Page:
• Initially, I figured that Violet was a sentient humanoid robot, and imagined that Violet Evergarden would be similar to Chobits. While I was excited to watch the anime, I had not been keeping up with news on what Violet Evergarden actually entailed, so I was a bit surprised to learn that it would be set in a world where technology is roughly at inter-war levels, save for Violet’s advanced prosthetics, which give her enough precision to type faster than her peers.

  • While taking a programme for her Auto Memory Doll certification, Violet encounters Luculia, a cheerful woman who takes her to a vantage point that offers a spectacular view of the town. The landscapes and scenery of Violet Evergarden are incrementally better than those of Hibike! Euphonium and similar to the visual fidelity of A Silent Voice: both of these are also Kyoto Animation’s works. I’ve long felt that this studio excels in creating highly immersive worlds with their visuals, and careful use of imagery has allowed many of the works to have a timeless feel to them – CLANNAD, for instance, has not aged a day.

  • Luculia’s brother was a former soldier, and since the war ended, fell into alcoholism after losing their parents. While Violet and Luculia share a conversation, the frame cuts to him being thrown out of a bar after a fist fight. Luculia is dismayed he’s in this state, but also loves him dearly; consequently, she looks after him as best as she can, knowing that he’s the only family she has left. Seeing the effects of the war on civilians and in particular, hearing Luculia talk about it with her and later, an encounter with her brother, leads Violet to write her first heartfelt letter from his behalf.

  • While Violet’s instructor initially believed that Violet’s seeming lack of emotions would prevent her from being an effective Auto Memory Doll in spite of her technical skill, Violet’s actions allow Luculia’s brother to properly thank Luculia, and having learned more about empathy, Violet begins to understand the complexities of human emotions. Seeing the potential in Violet, and as she’s passed her test, Violet’s instructor bestows upon her the title of a qualified Auto Memory Doll. From here on out, Violet will travel far and wide, learning about the many different kinds of love that exist in the world.

  • Violet Evergarden logically chooses to explore Iris’ story: a coworker of Violet’s, she aspires to be a top-tiered Auto Memory Doll at CH Postal, but when an assignment takes her back home, she learns that her parents are trying to find a partner for her and vehemently insists that one Emonn Snow not be invited. Violet hears of the story and realises that love confessions take an uncommon amount of courage, also understanding Iris in the process. She helps Iris make amends, and Iris leaves home on amicable terms with her parents, who share with Violet that Iris was named after blooming flowers in the area, similarly to how Gilbert named her after the Viola genus of flowers.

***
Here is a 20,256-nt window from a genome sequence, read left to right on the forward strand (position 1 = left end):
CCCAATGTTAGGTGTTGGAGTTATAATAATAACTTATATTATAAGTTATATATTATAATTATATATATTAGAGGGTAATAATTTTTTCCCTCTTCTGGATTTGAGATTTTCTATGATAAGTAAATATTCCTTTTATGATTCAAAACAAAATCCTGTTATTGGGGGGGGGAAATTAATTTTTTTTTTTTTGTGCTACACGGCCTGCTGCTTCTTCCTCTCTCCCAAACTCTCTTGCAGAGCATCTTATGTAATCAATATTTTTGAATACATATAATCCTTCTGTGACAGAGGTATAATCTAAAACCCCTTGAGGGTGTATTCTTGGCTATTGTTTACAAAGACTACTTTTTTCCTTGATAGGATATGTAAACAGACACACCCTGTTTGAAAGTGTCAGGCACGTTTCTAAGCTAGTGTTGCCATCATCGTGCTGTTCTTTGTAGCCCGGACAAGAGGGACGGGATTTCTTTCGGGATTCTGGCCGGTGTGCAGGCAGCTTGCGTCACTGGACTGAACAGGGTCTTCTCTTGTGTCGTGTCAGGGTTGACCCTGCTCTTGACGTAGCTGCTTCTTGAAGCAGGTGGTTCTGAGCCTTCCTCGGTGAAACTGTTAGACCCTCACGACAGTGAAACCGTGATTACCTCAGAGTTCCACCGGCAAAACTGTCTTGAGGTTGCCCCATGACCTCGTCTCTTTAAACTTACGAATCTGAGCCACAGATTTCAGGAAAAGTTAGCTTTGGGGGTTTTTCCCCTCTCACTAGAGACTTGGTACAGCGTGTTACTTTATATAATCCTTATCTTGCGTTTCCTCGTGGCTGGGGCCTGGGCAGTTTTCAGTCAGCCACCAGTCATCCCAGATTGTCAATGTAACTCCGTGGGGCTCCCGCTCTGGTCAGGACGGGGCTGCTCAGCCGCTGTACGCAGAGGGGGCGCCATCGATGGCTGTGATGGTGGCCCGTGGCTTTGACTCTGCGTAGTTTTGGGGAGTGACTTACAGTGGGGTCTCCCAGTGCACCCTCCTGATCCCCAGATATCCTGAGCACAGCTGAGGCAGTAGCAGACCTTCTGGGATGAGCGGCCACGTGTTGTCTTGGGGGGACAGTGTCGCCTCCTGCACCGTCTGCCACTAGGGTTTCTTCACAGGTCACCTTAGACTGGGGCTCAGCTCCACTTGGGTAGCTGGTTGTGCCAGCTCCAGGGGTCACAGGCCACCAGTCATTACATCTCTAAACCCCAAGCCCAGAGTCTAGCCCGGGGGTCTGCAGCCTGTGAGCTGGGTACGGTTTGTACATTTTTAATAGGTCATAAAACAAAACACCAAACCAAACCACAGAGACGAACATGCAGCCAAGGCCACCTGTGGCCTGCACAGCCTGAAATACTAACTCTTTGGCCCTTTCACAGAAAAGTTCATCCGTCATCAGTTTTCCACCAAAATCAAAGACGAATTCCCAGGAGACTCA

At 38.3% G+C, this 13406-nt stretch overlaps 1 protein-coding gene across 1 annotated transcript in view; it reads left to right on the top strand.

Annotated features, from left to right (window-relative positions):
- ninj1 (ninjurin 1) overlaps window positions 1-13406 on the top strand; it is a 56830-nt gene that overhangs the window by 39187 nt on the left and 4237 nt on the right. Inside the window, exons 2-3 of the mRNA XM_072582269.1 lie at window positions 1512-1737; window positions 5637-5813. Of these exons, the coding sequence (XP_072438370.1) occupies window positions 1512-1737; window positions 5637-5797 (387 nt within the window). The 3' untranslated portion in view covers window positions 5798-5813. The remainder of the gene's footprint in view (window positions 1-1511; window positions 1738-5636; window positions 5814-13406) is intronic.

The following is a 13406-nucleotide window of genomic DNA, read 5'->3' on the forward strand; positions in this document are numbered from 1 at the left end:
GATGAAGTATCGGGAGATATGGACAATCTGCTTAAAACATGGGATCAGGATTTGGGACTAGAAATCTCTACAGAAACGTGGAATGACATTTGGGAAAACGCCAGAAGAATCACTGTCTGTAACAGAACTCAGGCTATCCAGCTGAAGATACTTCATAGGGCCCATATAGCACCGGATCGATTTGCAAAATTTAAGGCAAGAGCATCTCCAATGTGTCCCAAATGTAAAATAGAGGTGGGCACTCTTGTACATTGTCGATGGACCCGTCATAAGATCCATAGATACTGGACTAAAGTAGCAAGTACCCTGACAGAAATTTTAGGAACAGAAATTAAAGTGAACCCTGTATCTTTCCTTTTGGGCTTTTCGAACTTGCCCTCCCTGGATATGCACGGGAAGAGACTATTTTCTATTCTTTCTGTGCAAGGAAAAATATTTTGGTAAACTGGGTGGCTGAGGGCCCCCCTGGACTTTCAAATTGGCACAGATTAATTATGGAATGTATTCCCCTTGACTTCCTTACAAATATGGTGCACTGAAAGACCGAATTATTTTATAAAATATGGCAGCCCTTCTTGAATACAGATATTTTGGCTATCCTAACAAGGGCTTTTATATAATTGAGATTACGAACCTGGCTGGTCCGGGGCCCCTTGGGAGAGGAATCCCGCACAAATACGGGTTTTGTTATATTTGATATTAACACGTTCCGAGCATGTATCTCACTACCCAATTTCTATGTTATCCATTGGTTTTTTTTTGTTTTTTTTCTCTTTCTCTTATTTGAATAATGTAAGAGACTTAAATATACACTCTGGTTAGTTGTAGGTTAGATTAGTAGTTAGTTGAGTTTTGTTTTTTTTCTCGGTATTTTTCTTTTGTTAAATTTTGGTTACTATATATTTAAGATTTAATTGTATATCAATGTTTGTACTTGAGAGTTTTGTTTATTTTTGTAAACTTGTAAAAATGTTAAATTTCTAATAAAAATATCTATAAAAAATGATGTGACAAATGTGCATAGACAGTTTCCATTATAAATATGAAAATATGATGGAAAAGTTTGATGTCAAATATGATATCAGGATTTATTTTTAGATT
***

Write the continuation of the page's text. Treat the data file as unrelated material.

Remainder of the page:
• I can attest to how difficult love confessions are: my peers have remarked that asking someone out is more nerve-wracking than the toughest of exams, and while I’ve stared down my share of exams in my time as a student (from simple year-end finals and oral exams to thesis defenses and the MCAT), I do not believe anything was quite as terrifying and exhilarating as my failed attempt to ask someone out. At present, I’ve not made an active effort to meet someone and get to a point where I might attempt that again because my focus is getting my career to stablise first.

  • On her next assignment, Violet is sent to the nation of Drossel to write letters for Princess Charlotte: a wedding between her and the prince of Flugel, another nation, would facilitate the peace process. It turns out that Charlotte had met the prince previously and fell in love with him for regarding her as a peer but feared he does not see her in that way. After a few exchanges between the two, with Violet writing on Charlotte’s behalf, the prince meets with Charlotte, and the scope of their feelings come into the open. The two wed, marking the first successful major assignment we’ve seen Violet complete.